appropriate number of physiological compartments or exponentials to fit

the data. Additionally, since the mathematical `best' fit of sum of

exponential data is based on statistical parameters such as `goodness of

fit', sum of squares, selection of optimal weighting factors, etc. this

interpretation can be subjective and kineticist dependent. I am sure

many kineticists have experienced difficulty in modeling oral data which

falls through a 3-4 log orders of magnitude--where in attempting to fit

the terminal phase, the profile around Cmax is not well fit (It is also

for this reason the FDA prefers an observed Cmax rather than a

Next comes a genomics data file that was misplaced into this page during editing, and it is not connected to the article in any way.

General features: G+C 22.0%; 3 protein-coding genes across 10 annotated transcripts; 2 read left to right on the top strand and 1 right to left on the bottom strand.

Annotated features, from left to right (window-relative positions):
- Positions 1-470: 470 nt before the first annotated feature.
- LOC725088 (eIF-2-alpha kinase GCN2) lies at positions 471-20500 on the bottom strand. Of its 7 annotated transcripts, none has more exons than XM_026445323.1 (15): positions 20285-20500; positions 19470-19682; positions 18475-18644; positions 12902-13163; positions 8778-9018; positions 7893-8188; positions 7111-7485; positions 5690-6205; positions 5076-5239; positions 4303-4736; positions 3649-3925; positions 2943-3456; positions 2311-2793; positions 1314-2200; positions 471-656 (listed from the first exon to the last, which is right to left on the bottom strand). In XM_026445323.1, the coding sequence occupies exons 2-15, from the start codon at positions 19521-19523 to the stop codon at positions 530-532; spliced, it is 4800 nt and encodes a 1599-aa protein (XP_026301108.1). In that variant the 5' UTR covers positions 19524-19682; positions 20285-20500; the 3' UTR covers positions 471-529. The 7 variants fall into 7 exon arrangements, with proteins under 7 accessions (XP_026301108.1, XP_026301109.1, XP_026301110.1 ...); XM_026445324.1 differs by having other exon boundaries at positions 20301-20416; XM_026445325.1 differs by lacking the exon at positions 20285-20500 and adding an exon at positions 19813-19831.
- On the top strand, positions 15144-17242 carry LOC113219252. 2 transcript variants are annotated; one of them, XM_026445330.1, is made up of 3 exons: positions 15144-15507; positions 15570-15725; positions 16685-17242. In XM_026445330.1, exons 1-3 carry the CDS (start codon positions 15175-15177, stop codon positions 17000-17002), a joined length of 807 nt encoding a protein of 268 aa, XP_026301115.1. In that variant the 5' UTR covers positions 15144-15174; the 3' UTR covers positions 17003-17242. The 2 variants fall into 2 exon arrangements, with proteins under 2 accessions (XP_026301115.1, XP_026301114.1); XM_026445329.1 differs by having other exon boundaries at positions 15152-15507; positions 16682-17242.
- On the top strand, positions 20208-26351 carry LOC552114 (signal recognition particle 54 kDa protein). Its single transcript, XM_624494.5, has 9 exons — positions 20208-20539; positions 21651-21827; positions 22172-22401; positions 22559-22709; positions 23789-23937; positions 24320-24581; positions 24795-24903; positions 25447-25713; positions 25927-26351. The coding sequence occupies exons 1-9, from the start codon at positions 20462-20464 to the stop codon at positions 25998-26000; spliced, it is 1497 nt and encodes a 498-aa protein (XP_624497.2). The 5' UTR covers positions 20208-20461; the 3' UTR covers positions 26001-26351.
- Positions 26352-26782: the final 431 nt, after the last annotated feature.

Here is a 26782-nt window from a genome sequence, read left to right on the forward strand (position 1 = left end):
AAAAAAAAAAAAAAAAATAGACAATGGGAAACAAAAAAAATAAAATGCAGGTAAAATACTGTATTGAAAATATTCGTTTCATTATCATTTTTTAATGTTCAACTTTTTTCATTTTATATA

calculated Cmax). Non-Compartmental analysis of the data allows one to

estimate most of the basic kinetic parameters for characterizing the

disposition of the drug. Granted that mechanistic interpretation of the

kinetic data is limited.

I prefer to use Non-compartmental analysis for basic kinetic

interpretations of pilot studies etc. If there is a need for further

kinetic evaluation modeling is recommended. I do not see how

Non-Compartmental estimates can be extended to PK-PD modeling since we

have not established the time-course of drug disposition. At best we can

make qualitative (non-predictive) interpretations on the kinetic and

dynamic data.

Anup Zutshi

*

X-Sender: dfarrier.aaa.mail.bright.net (Unverified)

Date: Wed, 17 Sep 1997 01:28:21 -0400

To: PharmPK.-at-.pharm.cpb.uokhsc.edu

From: "David S. Farrier"

Subject: Modeling vs non-compartmental PK Analysis

Mime-Version: 1.0